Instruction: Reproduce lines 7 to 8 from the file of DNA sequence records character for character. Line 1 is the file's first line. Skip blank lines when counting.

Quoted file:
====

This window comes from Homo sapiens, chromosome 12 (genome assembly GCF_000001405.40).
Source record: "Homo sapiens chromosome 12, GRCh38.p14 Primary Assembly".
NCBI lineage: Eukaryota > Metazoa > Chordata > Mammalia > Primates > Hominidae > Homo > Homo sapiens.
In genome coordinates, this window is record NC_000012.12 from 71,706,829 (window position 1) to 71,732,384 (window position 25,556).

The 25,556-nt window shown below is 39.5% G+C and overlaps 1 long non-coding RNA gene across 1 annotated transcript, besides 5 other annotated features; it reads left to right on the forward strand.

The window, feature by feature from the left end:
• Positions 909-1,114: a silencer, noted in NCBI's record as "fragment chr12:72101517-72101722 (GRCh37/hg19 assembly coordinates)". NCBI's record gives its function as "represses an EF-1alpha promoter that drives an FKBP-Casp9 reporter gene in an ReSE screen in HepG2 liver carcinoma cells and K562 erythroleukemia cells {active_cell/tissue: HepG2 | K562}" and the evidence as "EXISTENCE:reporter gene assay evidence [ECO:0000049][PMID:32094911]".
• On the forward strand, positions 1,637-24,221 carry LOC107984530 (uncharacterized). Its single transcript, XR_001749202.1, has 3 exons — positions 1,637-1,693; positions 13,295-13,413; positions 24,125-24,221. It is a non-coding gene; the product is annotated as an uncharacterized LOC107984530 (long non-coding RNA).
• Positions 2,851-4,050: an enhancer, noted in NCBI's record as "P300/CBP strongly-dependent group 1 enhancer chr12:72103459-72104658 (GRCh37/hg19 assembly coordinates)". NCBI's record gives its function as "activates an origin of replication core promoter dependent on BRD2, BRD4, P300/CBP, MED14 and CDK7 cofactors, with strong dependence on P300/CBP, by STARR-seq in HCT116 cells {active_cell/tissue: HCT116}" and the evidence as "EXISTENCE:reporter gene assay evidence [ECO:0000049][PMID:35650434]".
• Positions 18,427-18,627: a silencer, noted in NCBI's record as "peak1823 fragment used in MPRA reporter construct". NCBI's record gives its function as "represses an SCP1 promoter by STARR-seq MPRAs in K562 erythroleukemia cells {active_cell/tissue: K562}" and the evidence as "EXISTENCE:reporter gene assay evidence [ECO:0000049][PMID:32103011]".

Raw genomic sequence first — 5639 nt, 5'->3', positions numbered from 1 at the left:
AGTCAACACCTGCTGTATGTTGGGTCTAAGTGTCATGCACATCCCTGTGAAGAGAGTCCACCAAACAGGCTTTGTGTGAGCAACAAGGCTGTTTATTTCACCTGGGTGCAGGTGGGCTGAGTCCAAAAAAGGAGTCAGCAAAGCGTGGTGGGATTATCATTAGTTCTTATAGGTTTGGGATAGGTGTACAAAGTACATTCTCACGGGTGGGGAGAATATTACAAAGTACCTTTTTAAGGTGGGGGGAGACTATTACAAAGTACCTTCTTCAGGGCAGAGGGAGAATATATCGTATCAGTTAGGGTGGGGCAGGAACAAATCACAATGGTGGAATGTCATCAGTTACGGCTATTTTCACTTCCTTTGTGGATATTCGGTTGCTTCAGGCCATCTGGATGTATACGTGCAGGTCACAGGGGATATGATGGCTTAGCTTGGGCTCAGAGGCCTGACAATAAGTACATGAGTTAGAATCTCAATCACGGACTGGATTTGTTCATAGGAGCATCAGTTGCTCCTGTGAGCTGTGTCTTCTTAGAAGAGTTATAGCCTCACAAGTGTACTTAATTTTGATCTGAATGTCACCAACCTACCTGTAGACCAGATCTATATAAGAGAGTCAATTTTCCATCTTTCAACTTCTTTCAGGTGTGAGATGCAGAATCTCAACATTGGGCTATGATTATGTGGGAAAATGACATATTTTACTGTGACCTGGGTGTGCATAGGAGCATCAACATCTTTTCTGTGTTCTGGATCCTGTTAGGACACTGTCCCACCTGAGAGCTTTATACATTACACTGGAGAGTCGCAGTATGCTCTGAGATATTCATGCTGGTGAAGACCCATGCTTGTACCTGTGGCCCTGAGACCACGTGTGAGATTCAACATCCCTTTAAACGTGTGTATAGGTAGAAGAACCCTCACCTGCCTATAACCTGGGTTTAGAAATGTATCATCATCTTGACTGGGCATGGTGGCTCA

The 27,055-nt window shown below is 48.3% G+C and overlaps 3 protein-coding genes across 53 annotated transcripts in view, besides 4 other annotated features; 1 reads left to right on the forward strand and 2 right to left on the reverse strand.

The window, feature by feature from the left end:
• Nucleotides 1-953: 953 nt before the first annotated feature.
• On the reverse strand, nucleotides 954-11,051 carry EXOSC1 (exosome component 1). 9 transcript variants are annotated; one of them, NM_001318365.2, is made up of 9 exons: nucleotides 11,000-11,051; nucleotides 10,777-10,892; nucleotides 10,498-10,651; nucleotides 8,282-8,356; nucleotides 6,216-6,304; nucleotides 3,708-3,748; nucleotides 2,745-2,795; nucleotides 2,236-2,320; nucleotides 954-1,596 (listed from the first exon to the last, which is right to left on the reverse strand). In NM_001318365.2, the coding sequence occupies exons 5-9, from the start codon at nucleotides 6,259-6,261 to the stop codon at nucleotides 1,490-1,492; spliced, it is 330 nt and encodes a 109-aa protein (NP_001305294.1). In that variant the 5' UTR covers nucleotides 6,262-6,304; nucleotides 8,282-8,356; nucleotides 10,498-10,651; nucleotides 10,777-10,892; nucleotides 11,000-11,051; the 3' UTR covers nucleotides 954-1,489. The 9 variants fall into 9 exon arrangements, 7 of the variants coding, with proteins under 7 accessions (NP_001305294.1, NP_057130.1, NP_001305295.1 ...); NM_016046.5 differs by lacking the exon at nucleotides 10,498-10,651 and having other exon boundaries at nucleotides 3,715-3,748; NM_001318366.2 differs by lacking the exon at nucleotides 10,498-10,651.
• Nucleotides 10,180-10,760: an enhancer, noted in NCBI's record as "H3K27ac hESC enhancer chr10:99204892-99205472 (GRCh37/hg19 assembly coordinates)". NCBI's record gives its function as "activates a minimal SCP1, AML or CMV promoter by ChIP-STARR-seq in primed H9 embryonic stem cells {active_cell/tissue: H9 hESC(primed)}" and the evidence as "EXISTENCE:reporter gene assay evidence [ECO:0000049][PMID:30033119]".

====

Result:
• Positions 909-1,114: a silencer, noted in NCBI's record as "fragment chr12:72101517-72101722 (GRCh37/hg19 assembly coordinates)". NCBI's record gives its function as "represses an EF-1alpha promoter that drives an FKBP-Casp9 reporter gene in an ReSE screen in HepG2 liver carcinoma cells and K562 erythroleukemia cells {active_cell/tissue: HepG2 | K562}" and the evidence as "EXISTENCE:reporter gene assay evidence [ECO:0000049][PMID:32094911]".
• On the forward strand, positions 1,637-24,221 carry LOC107984530 (uncharacterized). Its single transcript, XR_001749202.1, has 3 exons — positions 1,637-1,693; positions 13,295-13,413; positions 24,125-24,221. It is a non-coding gene; the product is annotated as an uncharacterized LOC107984530 (long non-coding RNA).